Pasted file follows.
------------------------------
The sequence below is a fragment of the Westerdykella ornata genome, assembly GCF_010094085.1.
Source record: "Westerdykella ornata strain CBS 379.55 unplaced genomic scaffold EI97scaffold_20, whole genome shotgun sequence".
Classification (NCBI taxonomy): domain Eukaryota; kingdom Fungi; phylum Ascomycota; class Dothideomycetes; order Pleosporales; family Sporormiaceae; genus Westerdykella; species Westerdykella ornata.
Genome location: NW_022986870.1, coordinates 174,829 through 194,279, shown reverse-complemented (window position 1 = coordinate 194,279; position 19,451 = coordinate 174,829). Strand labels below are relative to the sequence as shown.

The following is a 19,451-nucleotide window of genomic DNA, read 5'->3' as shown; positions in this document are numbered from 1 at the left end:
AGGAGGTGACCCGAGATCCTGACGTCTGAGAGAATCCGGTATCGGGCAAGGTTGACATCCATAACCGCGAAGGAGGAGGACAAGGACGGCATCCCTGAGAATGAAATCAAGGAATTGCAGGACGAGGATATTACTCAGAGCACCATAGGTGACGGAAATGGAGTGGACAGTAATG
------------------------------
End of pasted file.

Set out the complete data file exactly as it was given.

The sequence below is a fragment of the Westerdykella ornata genome, assembly GCF_010094085.1.
Source record: "Westerdykella ornata strain CBS 379.55 unplaced genomic scaffold EI97scaffold_20, whole genome shotgun sequence".
Classification (NCBI taxonomy): domain Eukaryota; kingdom Fungi; phylum Ascomycota; class Dothideomycetes; order Pleosporales; family Sporormiaceae; genus Westerdykella; species Westerdykella ornata.
Genome location: NW_022986870.1, coordinates 174,829 through 194,279, shown reverse-complemented (window position 1 = coordinate 194,279; position 19,451 = coordinate 174,829). Strand labels below are relative to the sequence as shown.

The following is a 19,451-nucleotide window of genomic DNA, read 5'->3' as shown; positions in this document are numbered from 1 at the left end:
AGGAGGTGACCCGAGATCCTGACGTCTGAGAGAATCCGGTATCGGGCAAGGTTGACATCCATAACCGCGAAGGAGGAGGACAAGGACGGCATCCCTGAGAATGAAATCAAGGAATTGCAGGACGAGGATATTACTCAGAGCACCATAGGTGACGGAAATGGAGTGGACAGTAATG